Improving productivity of Australian wheat by adapting sowing date and genotype phenology to future climate

Collins, Brian, and Chenu, Karine (2021) Improving productivity of Australian wheat by adapting sowing date and genotype phenology to future climate. Climate Risk Management, 32. 100300.

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View at Publisher Website: http://doi.org/10.1016/j.crm.2021.100300
 
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Abstract

With global food demand predicted to grow by 50-80% by 2050, timely strategies are required to best adapt to the projected changes in agriculture. In this study, we illustrated how adaptation strategies not requiring additional inputs (sowing date and genotype choice) could be used to minimise the impact of projected stresses and raise wheat productivity in Australia. Yield and abiotic stresses impacting productivity of wheat crops were quantified in silico for the 1990s (1976-2005) and the 2050s (2036-2065) across the Australian wheatbelt using a modified version of the Agricultural Production Systems sIMulator (APSIM) and 33 Global Circulation Models (GCMs) under the Representative Concentration Pathways (RCP) 8.5. Two adaptation strategies were assessed: adaptation of sowing dates and/or adaptation of cultivars of contrasting phenology (i.e. fast-spring, mid-spring, slow-spring and fast-winter cultivars). For a given cultivar, optimum sowing windows associated with highest long-term yield were projected to shift to earlier dates by 2050 at most locations, with an average shift of 9.6 days for a mid-spring cultivar. Sowing early maturing cultivars enabled further increase in projected yield in major parts of the wheatbelt. In the tested conditions, sowing and cultivar adaptation allowed simulated crops to minimise the impact of abiotic stresses while limiting the shortening of the grain filling period due to global warming. Thanks to CO2 fertilisation and proper adaptation, the frequency of severe frost, heat and drought stress was reduced in all regions, except in the West where severe drought was projected to occur more frequently in the 2050s. This allowed a national yield increase of 4.6% with reduced risk of crop failure at most locations. While the study focused on stress avoidance through adaptations (sowing dates and choice of cultivar phenology), breeding for enhanced drought and heat tolerance appeared promising avenues to further improve wheat productivity.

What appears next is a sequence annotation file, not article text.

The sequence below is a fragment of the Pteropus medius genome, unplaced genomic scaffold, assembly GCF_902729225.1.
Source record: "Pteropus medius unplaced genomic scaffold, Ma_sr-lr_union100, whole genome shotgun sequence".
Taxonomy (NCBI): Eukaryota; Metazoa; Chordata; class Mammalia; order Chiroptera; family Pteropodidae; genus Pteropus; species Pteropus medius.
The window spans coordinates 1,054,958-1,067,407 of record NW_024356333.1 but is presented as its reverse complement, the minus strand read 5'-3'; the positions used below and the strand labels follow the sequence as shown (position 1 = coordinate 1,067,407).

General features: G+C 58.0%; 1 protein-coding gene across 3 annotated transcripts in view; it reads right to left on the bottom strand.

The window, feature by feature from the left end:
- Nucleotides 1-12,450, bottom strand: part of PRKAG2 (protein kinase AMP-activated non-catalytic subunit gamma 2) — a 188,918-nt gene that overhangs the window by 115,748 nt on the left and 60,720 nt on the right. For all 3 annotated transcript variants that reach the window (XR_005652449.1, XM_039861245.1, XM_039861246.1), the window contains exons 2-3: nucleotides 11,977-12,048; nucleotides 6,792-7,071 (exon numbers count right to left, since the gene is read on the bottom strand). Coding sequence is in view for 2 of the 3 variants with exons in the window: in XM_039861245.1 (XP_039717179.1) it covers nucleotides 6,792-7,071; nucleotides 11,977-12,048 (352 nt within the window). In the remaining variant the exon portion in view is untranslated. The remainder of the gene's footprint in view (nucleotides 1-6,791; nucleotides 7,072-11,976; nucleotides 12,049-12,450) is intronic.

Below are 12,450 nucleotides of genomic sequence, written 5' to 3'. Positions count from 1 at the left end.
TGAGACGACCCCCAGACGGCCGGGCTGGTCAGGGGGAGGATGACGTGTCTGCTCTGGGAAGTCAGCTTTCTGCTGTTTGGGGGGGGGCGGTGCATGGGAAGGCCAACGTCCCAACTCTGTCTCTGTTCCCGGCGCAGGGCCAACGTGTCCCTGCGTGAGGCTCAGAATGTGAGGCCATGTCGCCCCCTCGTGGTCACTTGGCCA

Item ID: 69390
Item Type: Article (Research - C1)
ISSN: 2212-0963
Copyright Information: © 2021 Published by Elsevier B.V. This is an open access article under the CC BY-NC-ND license
Date Deposited: 30 Sep 2021 05:06
FoR Codes: 30 AGRICULTURAL, VETERINARY AND FOOD SCIENCES > 3004 Crop and pasture production > 300404 Crop and pasture biochemistry and physiology @ 50%
30 AGRICULTURAL, VETERINARY AND FOOD SCIENCES > 3004 Crop and pasture production > 300406 Crop and pasture improvement (incl. selection and breeding) @ 50%
SEO Codes: 26 PLANT PRODUCTION AND PLANT PRIMARY PRODUCTS > 2603 Grains and seeds > 260312 Wheat @ 100%
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